51oqhsbebjlWild Mind, Living the Writers Life by Natalie Goldman

I’ve always stayed away from writing books because of all the rules, which by the way, at this point in my life I think should be challenged.  Natalie is a maverick in the writing world. She demystifies the act of the writing and will get you sitting down and writing your heart out.

 

Podcast of note…If you are going to listen to one podcast on creativity, listen to170x170bb  The Creativity Habit.  Podcast # 50 on Satsuki Shibuya was earthshaking: “ Getting sick, losing everything and finding real success as a full-time artist.” Amazing listen.

IMG_1554Finally, I am using my phone as a cheerleader.  Inspirational notes on sticky notes don’t work for me.  I find them becoming invisible shortly after I put them up.  Now I am setting alerts on my I-phone for times throughout the day.  When I get an alert, I check my phone and find an inspirational message just for me.  Try it out.  You might find it as effective as I do.

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Breaking Up With My Guitar

“Sometimes good things fall apart so better things can fall together.” ~ Marilyn Monroe

gibson-b-25-reissue-lsb2csnh2-3I thought we were soulmates.  A friend gifted me this pretty little Gibson B-25 guitar. “Here, you take it- I’m not ever going to play it.”  It had a sunburst finish and steel strings, far superior to the Sears Silvertone with nylon strings that I had been playing.  At 17 years old I could not believe my good fortune.  It was love at first sight.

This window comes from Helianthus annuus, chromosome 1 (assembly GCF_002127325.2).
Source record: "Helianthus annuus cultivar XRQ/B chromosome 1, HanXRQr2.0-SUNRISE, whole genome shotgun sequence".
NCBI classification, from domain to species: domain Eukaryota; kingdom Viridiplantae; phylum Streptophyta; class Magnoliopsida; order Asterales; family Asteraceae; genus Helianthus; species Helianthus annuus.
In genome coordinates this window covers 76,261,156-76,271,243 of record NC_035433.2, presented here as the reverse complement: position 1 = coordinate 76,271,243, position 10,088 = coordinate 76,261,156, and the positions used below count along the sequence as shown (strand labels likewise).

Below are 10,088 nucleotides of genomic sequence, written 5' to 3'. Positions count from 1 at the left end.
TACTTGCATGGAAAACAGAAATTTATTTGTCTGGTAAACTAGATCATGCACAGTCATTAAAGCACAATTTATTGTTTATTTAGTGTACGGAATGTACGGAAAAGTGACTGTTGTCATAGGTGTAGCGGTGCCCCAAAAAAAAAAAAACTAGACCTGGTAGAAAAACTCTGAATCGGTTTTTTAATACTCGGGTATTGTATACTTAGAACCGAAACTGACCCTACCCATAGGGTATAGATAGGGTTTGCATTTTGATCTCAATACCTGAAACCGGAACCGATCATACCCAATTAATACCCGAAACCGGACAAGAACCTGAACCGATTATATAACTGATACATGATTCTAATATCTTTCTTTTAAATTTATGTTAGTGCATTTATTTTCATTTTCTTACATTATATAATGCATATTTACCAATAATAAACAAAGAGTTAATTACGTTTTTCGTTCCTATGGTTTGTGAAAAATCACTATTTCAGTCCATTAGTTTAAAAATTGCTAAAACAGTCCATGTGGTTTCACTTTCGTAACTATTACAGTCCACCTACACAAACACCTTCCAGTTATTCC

I plunked and played that guitar trading songs and riffs with friends until I moved away to college.  There really was never another time where I was surrounded by people that played music.  My skills languished.  Now and again out of guilt I pulled out the Gibson, played for a bit and then put it back.  Playing alone wasn’t satisfying, but really, the instrument didn’t have enough base and tone for my ears anymore. Still, I refused to admit I had fallen out of love.